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MRI Web Clinic - December 2023

Odontoid Fractures and Atlantoaxial Joint Instability

Ashwin Prabhu, M.D.

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Clinical history: A 69-year-old male presents for MRI after he fell down a set of stairs one week prior. Sagittal T1- and T2-weighted images (1a,b) and a STIR sagittal image (1c) of the cervical spine are provided.  What are the findings?  What is your diagnosis?





Type 2 fracture of the odontoid process



MRI is a valuable imaging modality for the diagnosis and evaluation of odontoid (dens) fractures due to its detailed visualization of bone marrow and assessment of supporting ligamentous structures. In addition, MRI provides insight into fracture classification and potential pathology of the cervical cord and craniocervical junction, thus aiding clinicians in assessing the neurological implications of injury and guiding conservative vs surgical management.



The atlantoaxial joint facilitates flexion and extension as well as axial rotational movements of the head. It is composed of two articulations: the median atlantoaxial joint and the lateral atlantoaxial joint. The median atlantoaxial joint is formed by the odontoid process of the axis (C2) and the anterior arch of the atlas (C1).  The lateral atlantoaxial joint is formed by the inferior articular facets of the atlas and superior articular facets of the axis.1,2 The transverse ligament of the atlas (also known as the transverse atlantal ligament) is the strongest ligament in the spine (Figures 3 and 4).1 The transverse ligament extends posterior to the odontoid process and attaches to tubercles on the medial aspect of the lateral masses of the atlas.1  The transverse ligament prevents excessive anterior displacement of the odontoid relative to the anterior arch of C1.  The cruciform (cruciate) ligament is composed of the transverse ligament and superior and inferior longitudinal bands/fibers (Figures 3 and 4) that allow for controlled rotational movements and promotes stability of the atlantoaxial joint, preventing excessive lateral motion of the atlas over the axis.3

The paired alar ligaments originate from the lateral margins of the odontoid process and attach to medial aspects of the occipital condyles (Figure 4).1 The alar ligaments limit axial rotation and contralateral flexion, and along with the transverse ligament, are a major stabilizer of the craniocervical junction.1

The tectorial membrane consists of superficial and deep layers and is a cephalad continuation of the posterior longitudinal ligament. Inferiorly, it extends from the body of the axis and superiorly, attaches to the clivus after passing through the foramen magnum.1 The tectorial membrane lies deep to the cruciform ligament and superficial to spinal dura mater (to which it is also closely apposed).4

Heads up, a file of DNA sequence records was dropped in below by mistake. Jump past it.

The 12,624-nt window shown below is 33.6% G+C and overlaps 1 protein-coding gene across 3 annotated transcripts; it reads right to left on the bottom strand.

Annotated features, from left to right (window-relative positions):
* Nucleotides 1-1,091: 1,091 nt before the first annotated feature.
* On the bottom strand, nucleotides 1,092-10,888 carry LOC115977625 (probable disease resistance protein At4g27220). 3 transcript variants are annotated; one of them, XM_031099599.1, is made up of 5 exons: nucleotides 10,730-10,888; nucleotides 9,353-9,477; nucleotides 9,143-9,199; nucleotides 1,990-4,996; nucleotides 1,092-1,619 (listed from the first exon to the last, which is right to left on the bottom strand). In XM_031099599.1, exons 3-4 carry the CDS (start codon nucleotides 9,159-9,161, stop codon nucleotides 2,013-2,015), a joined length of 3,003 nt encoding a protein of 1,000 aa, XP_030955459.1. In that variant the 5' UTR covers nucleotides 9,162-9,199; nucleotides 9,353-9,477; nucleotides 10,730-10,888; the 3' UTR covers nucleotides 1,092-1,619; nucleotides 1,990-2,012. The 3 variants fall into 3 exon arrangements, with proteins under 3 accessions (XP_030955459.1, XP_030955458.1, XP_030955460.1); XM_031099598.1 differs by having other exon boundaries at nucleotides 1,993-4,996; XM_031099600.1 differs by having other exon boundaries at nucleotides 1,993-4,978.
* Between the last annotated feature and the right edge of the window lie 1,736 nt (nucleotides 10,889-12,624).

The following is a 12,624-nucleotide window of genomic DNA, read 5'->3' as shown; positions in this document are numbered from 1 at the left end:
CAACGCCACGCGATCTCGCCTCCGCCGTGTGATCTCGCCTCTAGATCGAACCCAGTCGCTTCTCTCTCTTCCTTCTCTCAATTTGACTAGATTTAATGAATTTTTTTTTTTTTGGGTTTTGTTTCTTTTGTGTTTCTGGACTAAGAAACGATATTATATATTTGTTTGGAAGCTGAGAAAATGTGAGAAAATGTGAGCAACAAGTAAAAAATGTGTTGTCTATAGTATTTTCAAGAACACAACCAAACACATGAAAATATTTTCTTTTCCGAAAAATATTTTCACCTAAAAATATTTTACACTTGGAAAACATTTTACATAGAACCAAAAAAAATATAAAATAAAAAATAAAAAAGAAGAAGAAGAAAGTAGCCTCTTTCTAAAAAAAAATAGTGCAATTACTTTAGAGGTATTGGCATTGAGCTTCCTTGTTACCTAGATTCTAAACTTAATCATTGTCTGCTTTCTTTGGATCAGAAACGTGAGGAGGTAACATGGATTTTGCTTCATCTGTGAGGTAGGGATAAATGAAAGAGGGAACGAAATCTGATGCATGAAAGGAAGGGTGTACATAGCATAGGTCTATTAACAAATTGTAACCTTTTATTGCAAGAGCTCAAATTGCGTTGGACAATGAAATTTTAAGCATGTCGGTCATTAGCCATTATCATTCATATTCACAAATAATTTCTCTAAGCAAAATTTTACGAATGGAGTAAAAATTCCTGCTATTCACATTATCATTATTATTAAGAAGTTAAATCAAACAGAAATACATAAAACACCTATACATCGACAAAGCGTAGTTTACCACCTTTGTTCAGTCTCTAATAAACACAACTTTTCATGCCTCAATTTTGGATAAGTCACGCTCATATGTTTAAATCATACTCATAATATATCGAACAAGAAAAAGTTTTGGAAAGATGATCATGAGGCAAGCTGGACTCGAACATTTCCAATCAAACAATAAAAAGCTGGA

Click on the image thumbnail to access the full image and see image-specific details.

Figure 3: A lateral rendering of the craniocervical junction and atlantoaxial joint demonstrates key ligamentous structures including the transverse ligament posterior to the odontoid which is in continuity with superior and inferior longitudinal bands. The tectorial membrane extends from the body of C2 and is a continuation of the posterior longitudinal ligament (PLL).

This viewer emulates a DICOM-style image format. To use this image viewer, you’ll need a mouse or track pad. With a trackpad: to increase or decrease the depth of your view, click or touch and drag your cursor up and down vertically. To zoom in and out, use two fingers to swipe up and down or reference your device’s zoom settings.

Figure 4: To view the interactive series, depress the left mouse key and drag from right to left. The rendering progresses from a lateral to a posterior view of the craniocervical junction with removal of the posterior elements and dura. The tectorial membrane extends from the body of C2 to the clivus. Removal of the tectorial membrane reveals the cruciform ligament composed of the transverse ligament of the atlas and the superior and inferior longitudinal bands. The paired alar ligaments originate at the superior lateral aspect of the odontoid process and attach at the medial aspect of the occipital condyles.

Pathology and Treatment

Odontoid fractures are usually due to significant trauma, including falls (particularly in the elderly), motor vehicle accidents or high impact sports injuries.  Odontoid process fractures are classified by location as Type I, Type II, and Type III (Anderson and D’Alonzo classification).5 Surgical management is based on the type of fracture, the degree of displacement, associated ligamentous injury, spinal cord compression, patient neurological deficits and general health of the patient.6

Click on the image thumbnail to access the full image and see image-specific details.

Figure 5: Fracture types according to the Anderson and D’Alonzo classification.

Type I fractures are avulsion fractures that extend through the apex of the odontoid process.  Type I fractures are usually stable and are typically only minimally displaced.  Therefore, they are most commonly conservatively managed with a cervical collar or halo vest.6